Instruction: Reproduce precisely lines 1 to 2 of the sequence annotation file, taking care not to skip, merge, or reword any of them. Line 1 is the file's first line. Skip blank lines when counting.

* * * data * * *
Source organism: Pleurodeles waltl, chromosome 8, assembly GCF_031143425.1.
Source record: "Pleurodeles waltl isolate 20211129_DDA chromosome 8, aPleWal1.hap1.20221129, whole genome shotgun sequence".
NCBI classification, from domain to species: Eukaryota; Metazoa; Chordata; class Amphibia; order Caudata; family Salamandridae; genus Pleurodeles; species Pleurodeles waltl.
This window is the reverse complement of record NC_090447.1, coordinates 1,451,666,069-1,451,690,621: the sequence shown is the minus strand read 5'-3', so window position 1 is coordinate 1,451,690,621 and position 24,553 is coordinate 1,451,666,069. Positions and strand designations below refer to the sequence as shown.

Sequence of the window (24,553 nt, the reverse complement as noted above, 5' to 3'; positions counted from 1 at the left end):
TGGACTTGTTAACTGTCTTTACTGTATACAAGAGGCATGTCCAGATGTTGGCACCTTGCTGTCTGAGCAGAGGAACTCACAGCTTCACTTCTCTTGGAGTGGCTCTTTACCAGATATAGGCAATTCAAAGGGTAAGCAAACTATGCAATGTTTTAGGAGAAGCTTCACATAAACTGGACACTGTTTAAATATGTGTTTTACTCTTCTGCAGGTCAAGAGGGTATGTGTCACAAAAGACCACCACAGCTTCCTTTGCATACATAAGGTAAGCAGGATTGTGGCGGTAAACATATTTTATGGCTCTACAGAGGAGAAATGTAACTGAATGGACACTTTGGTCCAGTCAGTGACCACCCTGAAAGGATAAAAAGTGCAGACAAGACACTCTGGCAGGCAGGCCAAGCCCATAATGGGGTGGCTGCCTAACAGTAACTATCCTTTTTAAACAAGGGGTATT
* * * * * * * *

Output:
Source organism: Pleurodeles waltl, chromosome 8, assembly GCF_031143425.1.
Source record: "Pleurodeles waltl isolate 20211129_DDA chromosome 8, aPleWal1.hap1.20221129, whole genome shotgun sequence".